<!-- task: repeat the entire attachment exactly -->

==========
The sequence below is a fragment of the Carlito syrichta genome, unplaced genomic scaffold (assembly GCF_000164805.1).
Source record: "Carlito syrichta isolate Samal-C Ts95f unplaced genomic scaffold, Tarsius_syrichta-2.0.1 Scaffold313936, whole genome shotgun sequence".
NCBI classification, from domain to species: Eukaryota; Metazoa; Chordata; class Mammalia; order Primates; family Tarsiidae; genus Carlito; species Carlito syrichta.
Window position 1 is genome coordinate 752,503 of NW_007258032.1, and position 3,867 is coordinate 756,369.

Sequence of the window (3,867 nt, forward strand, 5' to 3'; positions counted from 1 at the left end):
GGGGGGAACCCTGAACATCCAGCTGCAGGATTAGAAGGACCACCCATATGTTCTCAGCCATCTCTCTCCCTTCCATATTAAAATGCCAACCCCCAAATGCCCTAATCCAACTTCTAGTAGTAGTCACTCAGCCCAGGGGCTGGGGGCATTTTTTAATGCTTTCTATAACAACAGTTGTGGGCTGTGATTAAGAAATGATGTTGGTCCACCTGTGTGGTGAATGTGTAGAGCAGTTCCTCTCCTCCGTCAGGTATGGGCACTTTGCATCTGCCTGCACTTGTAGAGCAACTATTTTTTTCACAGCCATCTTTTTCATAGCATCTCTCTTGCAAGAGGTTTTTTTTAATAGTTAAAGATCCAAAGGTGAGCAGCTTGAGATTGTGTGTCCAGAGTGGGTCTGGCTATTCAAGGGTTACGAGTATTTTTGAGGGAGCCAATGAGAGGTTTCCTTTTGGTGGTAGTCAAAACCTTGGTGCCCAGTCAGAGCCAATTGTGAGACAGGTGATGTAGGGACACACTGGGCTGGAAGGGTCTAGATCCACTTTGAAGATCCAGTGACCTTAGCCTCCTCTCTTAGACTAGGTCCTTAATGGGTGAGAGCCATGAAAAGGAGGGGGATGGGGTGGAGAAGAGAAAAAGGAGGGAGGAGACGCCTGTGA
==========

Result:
The sequence below is a fragment of the Carlito syrichta genome, unplaced genomic scaffold (assembly GCF_000164805.1).
Source record: "Carlito syrichta isolate Samal-C Ts95f unplaced genomic scaffold, Tarsius_syrichta-2.0.1 Scaffold313936, whole genome shotgun sequence".
NCBI classification, from domain to species: Eukaryota; Metazoa; Chordata; class Mammalia; order Primates; family Tarsiidae; genus Carlito; species Carlito syrichta.
Window position 1 is genome coordinate 752,503 of NW_007258032.1, and position 3,867 is coordinate 756,369.

Sequence of the window (3,867 nt, forward strand, 5' to 3'; positions counted from 1 at the left end):
GGGGGGAACCCTGAACATCCAGCTGCAGGATTAGAAGGACCACCCATATGTTCTCAGCCATCTCTCTCCCTTCCATATTAAAATGCCAACCCCCAAATGCCCTAATCCAACTTCTAGTAGTAGTCACTCAGCCCAGGGGCTGGGGGCATTTTTTAATGCTTTCTATAACAACAGTTGTGGGCTGTGATTAAGAAATGATGTTGGTCCACCTGTGTGGTGAATGTGTAGAGCAGTTCCTCTCCTCCGTCAGGTATGGGCACTTTGCATCTGCCTGCACTTGTAGAGCAACTATTTTTTTCACAGCCATCTTTTTCATAGCATCTCTCTTGCAAGAGGTTTTTTTTAATAGTTAAAGATCCAAAGGTGAGCAGCTTGAGATTGTGTGTCCAGAGTGGGTCTGGCTATTCAAGGGTTACGAGTATTTTTGAGGGAGCCAATGAGAGGTTTCCTTTTGGTGGTAGTCAAAACCTTGGTGCCCAGTCAGAGCCAATTGTGAGACAGGTGATGTAGGGACACACTGGGCTGGAAGGGTCTAGATCCACTTTGAAGATCCAGTGACCTTAGCCTCCTCTCTTAGACTAGGTCCTTAATGGGTGAGAGCCATGAAAAGGAGGGGGATGGGGTGGAGAAGAGAAAAAGGAGGGAGGAGACGCCTGTGA